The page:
Redshirt-junior opposite Andrew Lutz attempts to serve the ball during a match against Ball State Feb. 26 at St. John Arena. OSU lost, 3-1.Credit: Kathleen Martini / Oller reporterAfter five consecutive losses, the Ohio State men’s volleyball team finally got out of its slump, pulling out a pair home wins against Quincy and Lindenwood this weekend.Junior outside hitter Michael Henchy said the five losses motivated the team to work much harder in practice, which helped them bring home two wins.“Our most recent practices have been our most successful, and I think that our losses have made us work much harder,” Henchy said.The Buckeyes (10-13, 6-6) ended their weekend with a second victory this season against Lindenwood in St. Charles, Mo., 3-2.Henchy led the Buckeyes with a season-high 19 kills and added 12 digs, while redshirt-freshman middle blocker Driss Guessous finished second on the team with 14 kills of his own.Junior middle blocker Dustan Neary said concentration was a main contributor to the team’s wins this weekend.“We have had a lot of trouble focusing all of our attention on the match — this weekend I definitely saw a change in that, which I think made a huge impact on the outcome,” Neary said.The Buckeyes started off their alumni weekend with a 3-1 win against Quincy in Quincy, Ill., Friday.Nearly notched a career-best seven blocks, while Henchy finished with 11 kills and five block assists. Redshirt-junior opposite Andrew Lutz led the team with 12 kills and added nine digs, and Guessous had five blocks.With the season winding down and the Men’s Intercollegiate Volleyball Association Championships quickly approaching — it is set to begin April 18 — the Buckeyes need all the wins they can get to help with the seeding of the tournament.Coach Pete Hanson said if the Buckeyes win their remaining two league matches of the season against Indiana University-Purdue University Fort Wayne and Loyola, they have a chance to be placed fourth going into the conference tournament.He added that the team is not focused on the tournament right now and still has a couple of matches remaining in the season before it can start preparing.“We are not looking that far ahead, we have to get through these matches one at a time. Thinking ahead to the tournament is a distraction when preparing for the next match,” Hanson said.OSU is next slated to take on IPFW Friday at 7 p.m.
SIGNIFICANT NUMBERS SERIOUSLY DEPRESSED Recommended for you Facebook Twitter Google+LinkedInPinterestWhatsAppTurks and Caicos, April 7, 2017 – Providenciales – Under the theme “Depression let’s talk” and in observance of the day the Health Promotion and Advocacy Unit partners with Gracebay Pharmacies and Scotia Bank. There was Depression Screening, neck massages and an information booth set up at Scotia Bank main branch yesterday between 9 am and noon.Today at all Gracebay pharmacies there will be information booths, promotion of aroma therapy, calming teas, acupuncture and massages at the main gracebay pharmarcy and Depression screening at all pharmacies from 2pm – 4pm. Depression screening will also be offered at the government clinics at the hospitals on Grand Turk and Provo from 9am to 12 noon.Activities will be carried out throughout the month that will involve all other islands.#worldhealthday2017#tcihealth#depression#MagneticMediaNews Facebook Twitter Google+LinkedInPinterestWhatsApp Related Items:#magneticmedianews, #tcihealth, #worldhealthday2017, depression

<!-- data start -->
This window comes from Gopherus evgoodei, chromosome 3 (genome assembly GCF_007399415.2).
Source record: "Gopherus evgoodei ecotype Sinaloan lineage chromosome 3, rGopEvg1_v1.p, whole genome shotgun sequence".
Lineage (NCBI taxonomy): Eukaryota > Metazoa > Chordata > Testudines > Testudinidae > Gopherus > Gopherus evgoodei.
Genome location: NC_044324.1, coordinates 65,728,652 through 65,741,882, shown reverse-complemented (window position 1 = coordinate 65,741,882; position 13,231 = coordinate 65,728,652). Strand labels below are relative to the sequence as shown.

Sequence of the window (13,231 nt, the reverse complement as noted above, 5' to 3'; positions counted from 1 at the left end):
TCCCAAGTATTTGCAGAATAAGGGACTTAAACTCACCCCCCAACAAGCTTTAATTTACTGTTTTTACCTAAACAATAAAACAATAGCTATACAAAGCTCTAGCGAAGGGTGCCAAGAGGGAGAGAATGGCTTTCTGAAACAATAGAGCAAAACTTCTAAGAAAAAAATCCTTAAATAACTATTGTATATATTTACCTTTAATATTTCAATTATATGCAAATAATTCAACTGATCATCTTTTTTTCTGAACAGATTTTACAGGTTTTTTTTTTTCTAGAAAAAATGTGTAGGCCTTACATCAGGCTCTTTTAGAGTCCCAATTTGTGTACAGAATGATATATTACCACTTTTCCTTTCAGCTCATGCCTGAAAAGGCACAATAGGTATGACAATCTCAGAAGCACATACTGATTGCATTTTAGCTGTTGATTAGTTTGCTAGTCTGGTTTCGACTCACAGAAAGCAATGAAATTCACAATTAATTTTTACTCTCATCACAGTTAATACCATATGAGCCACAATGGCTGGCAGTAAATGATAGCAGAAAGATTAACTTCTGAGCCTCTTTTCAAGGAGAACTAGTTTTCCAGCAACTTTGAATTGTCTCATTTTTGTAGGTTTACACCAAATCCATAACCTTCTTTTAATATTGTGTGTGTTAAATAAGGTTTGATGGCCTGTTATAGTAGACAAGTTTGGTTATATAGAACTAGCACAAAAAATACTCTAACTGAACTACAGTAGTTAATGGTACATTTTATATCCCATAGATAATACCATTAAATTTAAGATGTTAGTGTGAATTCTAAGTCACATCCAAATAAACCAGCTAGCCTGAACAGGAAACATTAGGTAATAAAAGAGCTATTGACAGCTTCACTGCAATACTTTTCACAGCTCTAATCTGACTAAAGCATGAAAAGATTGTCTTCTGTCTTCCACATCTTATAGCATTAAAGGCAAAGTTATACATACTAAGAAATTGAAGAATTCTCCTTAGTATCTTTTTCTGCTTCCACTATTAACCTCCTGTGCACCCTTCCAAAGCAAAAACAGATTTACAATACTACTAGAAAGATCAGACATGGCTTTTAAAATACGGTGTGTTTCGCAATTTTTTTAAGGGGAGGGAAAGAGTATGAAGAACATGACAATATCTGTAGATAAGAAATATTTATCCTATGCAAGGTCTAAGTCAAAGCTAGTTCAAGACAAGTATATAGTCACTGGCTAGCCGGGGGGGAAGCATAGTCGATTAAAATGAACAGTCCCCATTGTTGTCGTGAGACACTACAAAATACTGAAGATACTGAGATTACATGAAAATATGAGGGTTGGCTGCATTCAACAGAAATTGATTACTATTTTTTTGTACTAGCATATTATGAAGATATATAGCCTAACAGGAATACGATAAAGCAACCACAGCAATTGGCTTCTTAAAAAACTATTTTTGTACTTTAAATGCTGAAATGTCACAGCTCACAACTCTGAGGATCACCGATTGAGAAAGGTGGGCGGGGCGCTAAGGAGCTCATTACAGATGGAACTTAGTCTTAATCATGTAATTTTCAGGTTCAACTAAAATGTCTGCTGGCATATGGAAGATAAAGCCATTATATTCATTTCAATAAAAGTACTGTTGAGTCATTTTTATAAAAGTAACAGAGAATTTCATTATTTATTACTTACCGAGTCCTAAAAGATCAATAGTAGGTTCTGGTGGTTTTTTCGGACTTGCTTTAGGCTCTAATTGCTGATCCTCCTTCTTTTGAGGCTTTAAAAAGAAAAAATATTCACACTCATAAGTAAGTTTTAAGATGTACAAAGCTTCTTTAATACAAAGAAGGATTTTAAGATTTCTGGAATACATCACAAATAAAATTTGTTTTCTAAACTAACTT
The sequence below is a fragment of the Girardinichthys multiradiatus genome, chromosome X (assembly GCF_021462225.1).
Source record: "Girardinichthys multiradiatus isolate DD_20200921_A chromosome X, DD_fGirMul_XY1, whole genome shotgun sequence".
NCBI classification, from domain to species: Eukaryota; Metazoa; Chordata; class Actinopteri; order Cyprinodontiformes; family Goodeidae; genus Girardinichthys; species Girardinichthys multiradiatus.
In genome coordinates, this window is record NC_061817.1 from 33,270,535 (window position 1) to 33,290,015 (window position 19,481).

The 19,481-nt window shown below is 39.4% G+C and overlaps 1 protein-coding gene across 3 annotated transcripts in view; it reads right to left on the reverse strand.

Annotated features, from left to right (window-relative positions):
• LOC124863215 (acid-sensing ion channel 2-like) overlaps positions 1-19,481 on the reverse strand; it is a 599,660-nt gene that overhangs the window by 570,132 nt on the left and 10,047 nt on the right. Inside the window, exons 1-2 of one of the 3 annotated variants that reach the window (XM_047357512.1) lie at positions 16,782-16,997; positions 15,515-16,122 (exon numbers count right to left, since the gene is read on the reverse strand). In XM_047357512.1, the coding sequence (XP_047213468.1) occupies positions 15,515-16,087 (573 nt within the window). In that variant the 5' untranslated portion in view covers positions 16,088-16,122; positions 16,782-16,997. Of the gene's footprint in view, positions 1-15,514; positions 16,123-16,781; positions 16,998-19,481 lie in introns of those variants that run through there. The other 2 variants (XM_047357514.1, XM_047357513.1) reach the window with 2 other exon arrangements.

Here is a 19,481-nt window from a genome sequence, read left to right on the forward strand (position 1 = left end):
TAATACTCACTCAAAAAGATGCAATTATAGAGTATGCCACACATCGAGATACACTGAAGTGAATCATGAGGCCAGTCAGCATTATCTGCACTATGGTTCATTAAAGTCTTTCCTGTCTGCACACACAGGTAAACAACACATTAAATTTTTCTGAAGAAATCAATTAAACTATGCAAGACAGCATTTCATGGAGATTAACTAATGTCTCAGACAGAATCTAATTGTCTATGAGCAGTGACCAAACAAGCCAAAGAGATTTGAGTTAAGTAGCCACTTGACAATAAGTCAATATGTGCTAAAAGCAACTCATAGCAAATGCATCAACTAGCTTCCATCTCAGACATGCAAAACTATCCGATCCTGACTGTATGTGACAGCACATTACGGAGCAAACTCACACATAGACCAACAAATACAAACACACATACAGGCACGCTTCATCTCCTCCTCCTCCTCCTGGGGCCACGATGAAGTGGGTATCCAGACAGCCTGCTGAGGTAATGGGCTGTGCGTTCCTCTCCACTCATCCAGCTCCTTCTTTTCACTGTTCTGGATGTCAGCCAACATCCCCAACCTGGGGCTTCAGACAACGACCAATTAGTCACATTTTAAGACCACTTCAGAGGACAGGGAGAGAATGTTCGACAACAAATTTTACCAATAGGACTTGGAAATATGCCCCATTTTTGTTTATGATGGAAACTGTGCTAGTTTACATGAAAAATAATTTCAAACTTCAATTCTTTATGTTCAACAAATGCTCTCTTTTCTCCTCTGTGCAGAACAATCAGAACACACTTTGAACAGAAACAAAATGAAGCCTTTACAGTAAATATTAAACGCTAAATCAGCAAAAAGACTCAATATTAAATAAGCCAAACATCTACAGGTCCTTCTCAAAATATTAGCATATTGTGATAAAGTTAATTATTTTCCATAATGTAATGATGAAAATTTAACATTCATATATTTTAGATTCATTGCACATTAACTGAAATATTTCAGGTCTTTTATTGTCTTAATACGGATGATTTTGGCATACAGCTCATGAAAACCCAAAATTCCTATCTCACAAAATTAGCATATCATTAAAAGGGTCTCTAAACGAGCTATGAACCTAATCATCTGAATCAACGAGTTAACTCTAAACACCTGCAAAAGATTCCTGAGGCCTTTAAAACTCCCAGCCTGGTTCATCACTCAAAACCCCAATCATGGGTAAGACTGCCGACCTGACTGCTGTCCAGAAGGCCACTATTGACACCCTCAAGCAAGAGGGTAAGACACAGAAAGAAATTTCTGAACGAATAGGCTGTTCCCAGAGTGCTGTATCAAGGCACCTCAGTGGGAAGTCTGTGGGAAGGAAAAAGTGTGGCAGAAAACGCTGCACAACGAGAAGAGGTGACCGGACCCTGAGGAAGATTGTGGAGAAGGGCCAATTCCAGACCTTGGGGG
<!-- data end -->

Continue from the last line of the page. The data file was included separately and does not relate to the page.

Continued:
Brazil Chile Colombia Mexico Peru Czech Republic Egypt Hungary Morocco Poland Russia S. Africa Turkey Europe, Middle East, Africa China India Indonesia Korea Malaysia Philippines Taiwan Thailand Asia Source: Bloomberg So, a rise in the Index implies an increase in the production of food, electricity, housing, and steel, and points to future global economic growth. As shown in the above chart, the BDI has doubled since early August and tripled year to date. A big slowdown in global economic activity doesn’t seem to be in the cards. A Good Story The facts, however, seldom present an obstacle that a good media story can’t overcome. Such was the case with the media-induced, emerging-market selloff ahead of the Fed’s anticipated “taper” announcement. The story—or at least a chapter from it—went something like this: Emerging markets are carrying big current account deficits… any twist of the Fed’s liquidity spigot will slow the flow of Western capital into emerging economies and aggravate the deficits… a rise in interest rates would ensue… higher rates will slow economic growth… better to sell emerging markets and their currencies ahead of these events. The sand in the ointment that lubricated the media jaws is that “emerging markets” is not a homogenized thing, but an array of countries with distinct economic and fiscal profiles. For a real-world perspective, let’s look at the 21 emerging markets as defined by the MSCI Market Index. Here they are, sorted by region, with countries that run a current account deficit shown in red, and those with a surplus shown in green: The skies were clear as we started final approach into Changi International Airport. Still several kilometers out in the Singapore Strait, dozens of container ships sat idle, tethered to the seabed, and seemed to stretch clear to Batam Island, part of the Indonesian archipelago. Each ship formed part of a nautical queue and waited its turn for cargo to be transshipped or offloaded at Singapore’s port terminals. Singapore is the world’s second-busiest port in terms of cargo tonnage, and number one for the transshipment of cargo. This volume of traffic and trade has turned the Singapore Strait into a major link in one of the world’s most strategic shipping lanes that connects the South China Sea with the Strait of Malacca, and all destinations west. The above anecdotal observation from my window seat aligns with recent action in the Baltic Dry Index (BDI). The BDI is an indirect measure of global supply and demand for shipping capacity. The index acts as a leading indicator in that it measures the demand for “dry” commodities (grain, coal, timber, ores) that are the raw materials used in intermediate and finished-goods manufacture. America’s Hmmm… I see a pattern here. The farther east you look, the greener it gets. It’s pretty obvious that most Asian markets were smeared as card-carrying members of the current-account-deficit club, a grossly inaccurate generalization. Indonesia, by the way, hiked interest rates in early September and revised its GDP estimate for 2013 lower to 6%, a growth rate that countries in the left and center columns of the table are yearning to achieve. Without Us, You’re Toast In 1965, Singapore, following a decade of strife to attain self-rule, became an independent nation. The thumb of British colonial occupation was lifted. The prognosis from the foreign press was immediate and unequivocal: Singapore was doomed. The only question was when. Britain had agreed to maintain its military bases in the country, the primary source of security and economic support for the fledgling country. The bases were a hundred-million-pound burden on the British treasury—closure was inevitable. A British withdrawal from Singapore was compared to the decline of the Roman Empire, where law and order collapsed as the Roman legions retreated and barbarians filled the vacuum. The latest round of emerging-market skepticism, concocted and perpetuated by an ill-informed Western media, embodies the nauseating ideal of Anglo-exceptionalism and is reminiscent of the “you can’t make it without us” conceit of the 20th century. Singapore is not an emerging market, of course, but it was, having clawed its way from backwater trading post in the hinterlands of the British Empire to today’s economic and financial powerhouse. Other Asian nations are following the path it trod, and intra-emerging-market export trends and demographics suggest that the region’s growth story is far from over.